Togo Makes The First Move in Africa For Lowering The Solar Energy Costs

By  |  March 5, 2019

Less than a fifth of Togo’s rural population lack access to electricity, a major stumbling block that has hindered them from achieving tangible development.

In an attempt to solve this problem, the government of Togo through a solar system manufacturer, BBOXX will offer a subsidy to be spent on solar energy. This move will mark the first government subsidy for the purpose of solar energy payments in Africa.

In a joint statement with BBOXX, Togo’s energy minister Marc Ably-Bidamon said, “Access to electricity is a basic need and the government of Togo is committed to achieving 100 percent access for all … by ensuring that no one is left behind.”

The subsidy by Togo government will help lower the cost of the hardware plus installation making it cheaper for Togo citizens who will now cater for the cost of energy consumption.

Christened the “CIZO Cheque”, homes with BBOXX solar home systems will be given a monthly subsidy USD 4 over a three-year period.

The initiative will first focus on 11 regions of Togo with the lowest electrification rates. By doing this the Togolese government envisions to lighten the world of millions of its citizens who are in the dark through a project dubbed ‘electrification strategy’. The project aims to reach 50 percent of Togo’s 7.5 Mn population by 2020, 75 percent by 2025 and universal electricity access by 2030.

A report conducted earlier by AfDB reveals that the electricity access rate in Togo is 28 percent, a figure way below the West African average of 40 percent. Both the urban and rural dwellers struggle accessing electricity as well as low voltage.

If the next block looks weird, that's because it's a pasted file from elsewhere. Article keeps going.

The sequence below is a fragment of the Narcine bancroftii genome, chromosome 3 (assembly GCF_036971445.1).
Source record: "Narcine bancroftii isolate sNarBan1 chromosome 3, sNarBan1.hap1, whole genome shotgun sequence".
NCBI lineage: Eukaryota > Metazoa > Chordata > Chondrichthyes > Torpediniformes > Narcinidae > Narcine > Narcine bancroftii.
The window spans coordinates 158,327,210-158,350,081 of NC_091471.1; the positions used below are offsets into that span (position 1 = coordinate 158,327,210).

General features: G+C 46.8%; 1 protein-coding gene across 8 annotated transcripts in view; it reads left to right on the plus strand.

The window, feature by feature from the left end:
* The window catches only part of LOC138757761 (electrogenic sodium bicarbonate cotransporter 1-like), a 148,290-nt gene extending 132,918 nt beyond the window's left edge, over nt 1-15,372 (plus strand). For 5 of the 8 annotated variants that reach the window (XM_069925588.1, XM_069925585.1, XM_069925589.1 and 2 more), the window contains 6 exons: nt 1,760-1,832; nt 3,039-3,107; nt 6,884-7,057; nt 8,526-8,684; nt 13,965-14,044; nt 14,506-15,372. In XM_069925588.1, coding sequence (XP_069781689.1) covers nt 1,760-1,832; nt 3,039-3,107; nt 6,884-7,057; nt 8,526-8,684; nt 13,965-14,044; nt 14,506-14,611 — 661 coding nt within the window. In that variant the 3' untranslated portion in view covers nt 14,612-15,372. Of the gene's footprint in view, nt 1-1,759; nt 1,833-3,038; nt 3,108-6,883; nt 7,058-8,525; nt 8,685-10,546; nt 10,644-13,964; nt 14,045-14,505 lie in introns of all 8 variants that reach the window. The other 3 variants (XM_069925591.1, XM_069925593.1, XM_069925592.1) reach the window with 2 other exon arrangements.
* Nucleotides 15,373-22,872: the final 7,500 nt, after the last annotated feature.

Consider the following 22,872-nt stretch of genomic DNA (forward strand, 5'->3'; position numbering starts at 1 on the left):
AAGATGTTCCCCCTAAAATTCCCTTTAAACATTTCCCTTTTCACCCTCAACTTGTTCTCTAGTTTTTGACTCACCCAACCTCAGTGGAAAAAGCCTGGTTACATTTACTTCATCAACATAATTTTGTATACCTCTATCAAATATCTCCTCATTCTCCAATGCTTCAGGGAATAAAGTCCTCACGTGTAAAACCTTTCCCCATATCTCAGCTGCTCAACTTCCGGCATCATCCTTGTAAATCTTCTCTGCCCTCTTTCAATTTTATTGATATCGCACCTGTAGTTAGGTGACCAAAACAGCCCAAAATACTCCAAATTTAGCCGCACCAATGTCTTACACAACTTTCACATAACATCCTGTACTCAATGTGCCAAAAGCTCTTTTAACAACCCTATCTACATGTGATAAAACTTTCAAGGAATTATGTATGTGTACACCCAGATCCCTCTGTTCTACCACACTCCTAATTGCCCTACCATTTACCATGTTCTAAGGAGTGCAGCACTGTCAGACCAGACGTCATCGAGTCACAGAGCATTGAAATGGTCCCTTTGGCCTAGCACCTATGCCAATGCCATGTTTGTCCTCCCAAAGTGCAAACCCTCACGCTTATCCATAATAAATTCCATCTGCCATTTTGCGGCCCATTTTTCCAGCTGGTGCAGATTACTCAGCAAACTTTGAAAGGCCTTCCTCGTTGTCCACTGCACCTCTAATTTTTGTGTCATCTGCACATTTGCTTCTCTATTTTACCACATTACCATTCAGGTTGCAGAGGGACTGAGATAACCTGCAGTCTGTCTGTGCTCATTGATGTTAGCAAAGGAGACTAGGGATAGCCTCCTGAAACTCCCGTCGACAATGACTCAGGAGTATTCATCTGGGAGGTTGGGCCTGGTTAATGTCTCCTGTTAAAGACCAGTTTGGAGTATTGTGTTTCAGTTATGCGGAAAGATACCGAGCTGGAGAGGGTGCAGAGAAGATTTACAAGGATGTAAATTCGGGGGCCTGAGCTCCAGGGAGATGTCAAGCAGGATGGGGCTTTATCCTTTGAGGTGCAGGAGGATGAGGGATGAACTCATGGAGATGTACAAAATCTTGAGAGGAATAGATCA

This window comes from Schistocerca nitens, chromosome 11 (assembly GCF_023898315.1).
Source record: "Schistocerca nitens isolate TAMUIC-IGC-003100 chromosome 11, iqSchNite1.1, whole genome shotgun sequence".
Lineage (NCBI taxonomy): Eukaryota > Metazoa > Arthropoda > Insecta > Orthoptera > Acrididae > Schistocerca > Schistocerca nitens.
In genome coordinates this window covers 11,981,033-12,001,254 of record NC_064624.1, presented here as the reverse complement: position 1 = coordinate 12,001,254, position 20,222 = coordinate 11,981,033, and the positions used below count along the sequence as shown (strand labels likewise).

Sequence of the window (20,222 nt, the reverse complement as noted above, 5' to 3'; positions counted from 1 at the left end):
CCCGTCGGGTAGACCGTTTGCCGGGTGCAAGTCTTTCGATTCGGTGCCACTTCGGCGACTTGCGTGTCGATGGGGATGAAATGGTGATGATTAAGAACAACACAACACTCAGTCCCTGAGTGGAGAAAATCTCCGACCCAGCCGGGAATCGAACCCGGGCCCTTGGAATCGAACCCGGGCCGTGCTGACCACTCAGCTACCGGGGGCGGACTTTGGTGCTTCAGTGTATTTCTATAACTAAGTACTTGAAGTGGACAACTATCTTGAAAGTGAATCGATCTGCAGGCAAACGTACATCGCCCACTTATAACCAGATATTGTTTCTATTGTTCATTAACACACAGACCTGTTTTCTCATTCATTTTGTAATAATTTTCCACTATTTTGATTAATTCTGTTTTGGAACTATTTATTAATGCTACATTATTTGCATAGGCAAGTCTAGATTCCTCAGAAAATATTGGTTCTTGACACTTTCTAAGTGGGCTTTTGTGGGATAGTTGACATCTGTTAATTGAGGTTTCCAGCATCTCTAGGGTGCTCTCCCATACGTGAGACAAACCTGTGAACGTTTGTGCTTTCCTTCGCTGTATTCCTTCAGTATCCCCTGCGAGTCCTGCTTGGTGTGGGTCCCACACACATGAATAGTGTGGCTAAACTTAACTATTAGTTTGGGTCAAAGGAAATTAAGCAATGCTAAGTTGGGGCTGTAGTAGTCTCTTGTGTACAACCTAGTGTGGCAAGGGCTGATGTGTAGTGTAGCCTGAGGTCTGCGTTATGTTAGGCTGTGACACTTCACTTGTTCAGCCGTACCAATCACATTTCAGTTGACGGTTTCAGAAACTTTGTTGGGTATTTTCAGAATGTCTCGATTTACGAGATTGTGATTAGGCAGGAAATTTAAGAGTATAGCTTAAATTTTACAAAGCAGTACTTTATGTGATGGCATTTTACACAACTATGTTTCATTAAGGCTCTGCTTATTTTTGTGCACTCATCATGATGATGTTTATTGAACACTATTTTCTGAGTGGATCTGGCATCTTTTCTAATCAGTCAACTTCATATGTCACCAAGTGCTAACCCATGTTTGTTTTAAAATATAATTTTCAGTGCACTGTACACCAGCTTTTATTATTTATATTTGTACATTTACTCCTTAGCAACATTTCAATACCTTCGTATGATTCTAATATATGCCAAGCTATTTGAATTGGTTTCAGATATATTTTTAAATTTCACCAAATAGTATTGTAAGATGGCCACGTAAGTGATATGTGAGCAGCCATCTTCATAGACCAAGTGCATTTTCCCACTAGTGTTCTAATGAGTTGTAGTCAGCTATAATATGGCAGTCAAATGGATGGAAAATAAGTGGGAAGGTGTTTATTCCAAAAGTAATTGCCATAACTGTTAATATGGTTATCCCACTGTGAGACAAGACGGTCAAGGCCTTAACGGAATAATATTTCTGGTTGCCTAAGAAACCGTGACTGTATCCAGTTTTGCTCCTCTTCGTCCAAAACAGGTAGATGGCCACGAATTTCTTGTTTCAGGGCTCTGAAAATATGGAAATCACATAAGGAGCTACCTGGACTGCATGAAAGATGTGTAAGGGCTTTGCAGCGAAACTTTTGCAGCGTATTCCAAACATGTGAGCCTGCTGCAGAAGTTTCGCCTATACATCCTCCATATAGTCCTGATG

To make this a reality, the government revealed earlier that it would partner with private investors to build 300 mini solar plants across the country and distribute solar kits to 500,000 households.

In line with World Bank’s recommendations on how to extend electricity to millions of Africans, the government scrapped off the 30 percent tariff on solar kits. This subsidy will coax more people to opt for clean solar energy as opposed to kerosene.

Mansoor Hamayun, CEO and Co-Founder of BBOXX gave his sentiments, “This pioneering initiative is a major stride forward in tackling a key obstacle to achieving universal electrification in Africa – this being USD that many customers are still living in poverty. Overcoming energy poverty is the first step in overcoming poverty as a whole – access to electricity brings people into the digital economy and fosters financial inclusion.

“This innovative solar subsidy is a key component along the path to achieving 100% electrification at scale and will have a positive knock-on effect to the wider Togolese economy. Access to clean, reliable and affordable electricity has transformation benefits for individuals, communities and SMEs as electricity provides the basic pre-requisite for access to all other modern amenities.”

He further stated that access to clean electricity for everyone is an effectual way to counter global warming adding that with partnerships from the private sector, good regulation and public policy, he is confident that come 2030, all the goals will be achieved.

BBOXX is a company that designs, manufactures, and distributes plug and play solar systems. It has its headquarter in the EU. The company started its operations in Togo in December 2017.

Togo’s Efforts to improve power sector’s performance got a World Bank backing earlier in 2017. The World Bank approved a USD 35 mn to support the country’s investments in the energy sector.

Most Read

From Bootstraps To Breakthroughs: Unravelling South Africa’s Startup Secrets

The startup ecosystem in South Africa is a buoyant and dynamic industry propelled

Moniepoint Is Stepping Up Its Global Ambitions As UK Plans Take Shape

Moniepoint Inc., the parent company of one of the largest business payments and

Tracing The Rapid Rise Of E-Mobility in Kenya

The global automotive industry has shifted significantly towards electric vehicles (EVs) in recent